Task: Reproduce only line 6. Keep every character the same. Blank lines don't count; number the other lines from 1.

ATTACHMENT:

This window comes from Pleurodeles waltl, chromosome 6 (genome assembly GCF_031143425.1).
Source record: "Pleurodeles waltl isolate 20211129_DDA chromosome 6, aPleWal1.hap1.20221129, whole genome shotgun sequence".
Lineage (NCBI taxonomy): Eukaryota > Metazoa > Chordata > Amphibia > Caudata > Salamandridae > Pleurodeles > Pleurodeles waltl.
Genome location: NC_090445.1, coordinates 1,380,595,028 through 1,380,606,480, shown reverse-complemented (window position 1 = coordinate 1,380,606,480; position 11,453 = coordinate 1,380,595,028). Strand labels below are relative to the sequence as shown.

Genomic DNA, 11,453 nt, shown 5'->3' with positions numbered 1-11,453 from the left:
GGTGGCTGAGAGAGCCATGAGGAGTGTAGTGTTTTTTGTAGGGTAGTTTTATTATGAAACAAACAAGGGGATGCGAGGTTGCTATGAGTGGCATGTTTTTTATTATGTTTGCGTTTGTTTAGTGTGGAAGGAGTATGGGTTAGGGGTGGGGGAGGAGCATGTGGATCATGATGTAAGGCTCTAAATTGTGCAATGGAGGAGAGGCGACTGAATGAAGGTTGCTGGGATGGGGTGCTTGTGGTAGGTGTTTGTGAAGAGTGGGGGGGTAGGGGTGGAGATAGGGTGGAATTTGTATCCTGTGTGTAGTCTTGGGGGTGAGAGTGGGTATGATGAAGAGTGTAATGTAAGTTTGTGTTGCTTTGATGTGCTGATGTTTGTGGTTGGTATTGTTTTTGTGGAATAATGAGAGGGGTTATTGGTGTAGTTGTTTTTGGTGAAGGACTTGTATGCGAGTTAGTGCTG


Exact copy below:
GGTGGCTGAGAGAGCCATGAGGAGTGTAGTGTTTTTTGTAGGGTAGTTTTATTATGAAACAAACAAGGGGATGCGAGGTTGCTATGAGTGGCATGTTTTTTATTATGTTTGCGTTTGTTTAGTGTGGAAGGAGTATGGGTTAGGGGTGGGGGAGGAGCATGTGGATCATGATGTAAGGCTCTAAATTGTGCAATGGAGGAGAGGCGACTGAATGAAGGTTGCTGGGATGGGGTGCTTGTGGTAGGTGTTTGTGAAGAGTGGGGGGGTAGGGGTGGAGATAGGGTGGAATTTGTATCCTGTGTGTAGTCTTGGGGGTGAGAGTGGGTATGATGAAGAGTGTAATGTAAGTTTGTGTTGCTTTGATGTGCTGATGTTTGTGGTTGGTATTGTTTTTGTGGAATAATGAGAGGGGTTATTGGTGTAGTTGTTTTTGGTGAAGGACTTGTATGCGAGTTAGTGCTG